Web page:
Link to Pubmed [PMID] – 35294501
Link to DOI – 10.1371/journal.ppat.1010375
PLoS Pathog 2022 Mar; 18(3): e1010375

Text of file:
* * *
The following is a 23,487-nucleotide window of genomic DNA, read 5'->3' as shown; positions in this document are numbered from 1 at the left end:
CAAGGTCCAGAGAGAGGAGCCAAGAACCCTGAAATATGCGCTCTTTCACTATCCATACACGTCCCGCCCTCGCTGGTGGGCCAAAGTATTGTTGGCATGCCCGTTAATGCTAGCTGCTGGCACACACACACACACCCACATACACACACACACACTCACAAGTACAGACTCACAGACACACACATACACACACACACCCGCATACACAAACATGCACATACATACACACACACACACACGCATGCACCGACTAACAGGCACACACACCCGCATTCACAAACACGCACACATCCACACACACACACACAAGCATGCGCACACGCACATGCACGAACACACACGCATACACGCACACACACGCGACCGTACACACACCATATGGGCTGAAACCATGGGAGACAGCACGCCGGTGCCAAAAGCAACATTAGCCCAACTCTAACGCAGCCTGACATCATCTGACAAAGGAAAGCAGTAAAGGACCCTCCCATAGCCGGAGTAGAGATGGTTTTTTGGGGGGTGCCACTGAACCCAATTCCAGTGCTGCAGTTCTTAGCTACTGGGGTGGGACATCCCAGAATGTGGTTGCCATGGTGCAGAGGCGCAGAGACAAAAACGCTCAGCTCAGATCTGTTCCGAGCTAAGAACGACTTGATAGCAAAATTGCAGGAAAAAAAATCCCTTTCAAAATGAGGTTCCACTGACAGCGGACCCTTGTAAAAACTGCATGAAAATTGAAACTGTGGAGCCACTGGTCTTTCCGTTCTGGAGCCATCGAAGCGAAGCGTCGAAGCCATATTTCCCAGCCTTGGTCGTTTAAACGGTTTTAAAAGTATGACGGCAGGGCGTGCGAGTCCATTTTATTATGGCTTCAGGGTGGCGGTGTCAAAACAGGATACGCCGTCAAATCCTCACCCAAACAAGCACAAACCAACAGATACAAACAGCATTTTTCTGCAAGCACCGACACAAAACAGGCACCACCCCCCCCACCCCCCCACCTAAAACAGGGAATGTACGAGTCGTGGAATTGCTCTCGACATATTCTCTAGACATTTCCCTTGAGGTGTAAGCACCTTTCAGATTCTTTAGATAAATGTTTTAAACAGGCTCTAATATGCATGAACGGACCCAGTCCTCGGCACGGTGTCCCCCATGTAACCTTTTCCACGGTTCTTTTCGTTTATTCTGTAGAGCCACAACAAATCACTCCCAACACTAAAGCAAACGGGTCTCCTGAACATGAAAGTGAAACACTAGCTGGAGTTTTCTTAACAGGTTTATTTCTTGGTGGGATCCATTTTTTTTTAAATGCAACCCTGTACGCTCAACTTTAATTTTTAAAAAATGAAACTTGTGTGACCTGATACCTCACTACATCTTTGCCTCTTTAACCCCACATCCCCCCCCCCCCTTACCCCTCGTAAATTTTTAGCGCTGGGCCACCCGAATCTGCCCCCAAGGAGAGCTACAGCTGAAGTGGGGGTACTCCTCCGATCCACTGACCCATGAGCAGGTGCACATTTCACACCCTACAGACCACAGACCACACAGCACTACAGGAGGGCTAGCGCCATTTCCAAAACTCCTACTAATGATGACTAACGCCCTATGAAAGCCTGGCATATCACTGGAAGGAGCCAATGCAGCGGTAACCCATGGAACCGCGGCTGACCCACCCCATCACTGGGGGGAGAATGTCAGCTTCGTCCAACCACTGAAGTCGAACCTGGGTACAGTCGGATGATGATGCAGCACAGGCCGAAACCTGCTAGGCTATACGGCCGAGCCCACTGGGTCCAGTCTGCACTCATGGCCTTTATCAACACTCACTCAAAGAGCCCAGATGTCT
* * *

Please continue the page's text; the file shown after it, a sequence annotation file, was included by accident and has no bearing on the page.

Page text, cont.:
The protozoan parasite Leishmania donovani causes fatal human visceral leishmaniasis in absence of treatment. Genome instability has been recognized as a driver in Leishmania fitness gain in response to environmental change or chemotherapy. How genome instability generates beneficial phenotypes despite potential deleterious gene dosage effects is unknown. Here we address this important open question applying experimental evolution and integrative systems approaches on parasites adapting to in vitro culture. Phenotypic analyses of parasites from early and late stages of culture adaptation revealed an important fitness tradeoff, with selection for accelerated growth in promastigote culture (fitness gain) impairing infectivity (fitness costs). Comparative genomics, transcriptomics and proteomics analyses revealed a complex regulatory network associated with parasite fitness gain, with genome instability causing highly reproducible, gene dosage-independent and -dependent changes. Reduction of flagellar transcripts and increase in coding and non-coding RNAs implicated in ribosomal biogenesis and protein translation were not correlated to dosage changes of the corresponding genes, revealing a gene dosage-independent, post-transcriptional mechanism of regulation. In contrast, abundance of gene products implicated in post-transcriptional regulation itself correlated to corresponding gene dosage changes. Thus, RNA abundance during parasite adaptation is controled by direct and indirect gene dosage changes. We correlated differential expression of small nucleolar RNAs (snoRNAs) with changes in rRNA modification, providing first evidence that Leishmania fitness gain in culture may be controlled by post-transcriptional and epitranscriptomic regulation. Our findings propose a novel model for Leishmania fitness gain in culture, where differential regulation of mRNA stability and the generation of modified ribosomes may potentially filter deleterious from beneficial gene dosage effects and provide proteomic robustness to genetically heterogenous, adapting parasite populations. This model challenges the current, genome-centric approach to Leishmania epidemiology and identifies the Leishmania transcriptome and non-coding small RNome as potential novel sources for the discovery of biomarkers that may be associated with parasite phenotypic adaptation in clinical settings.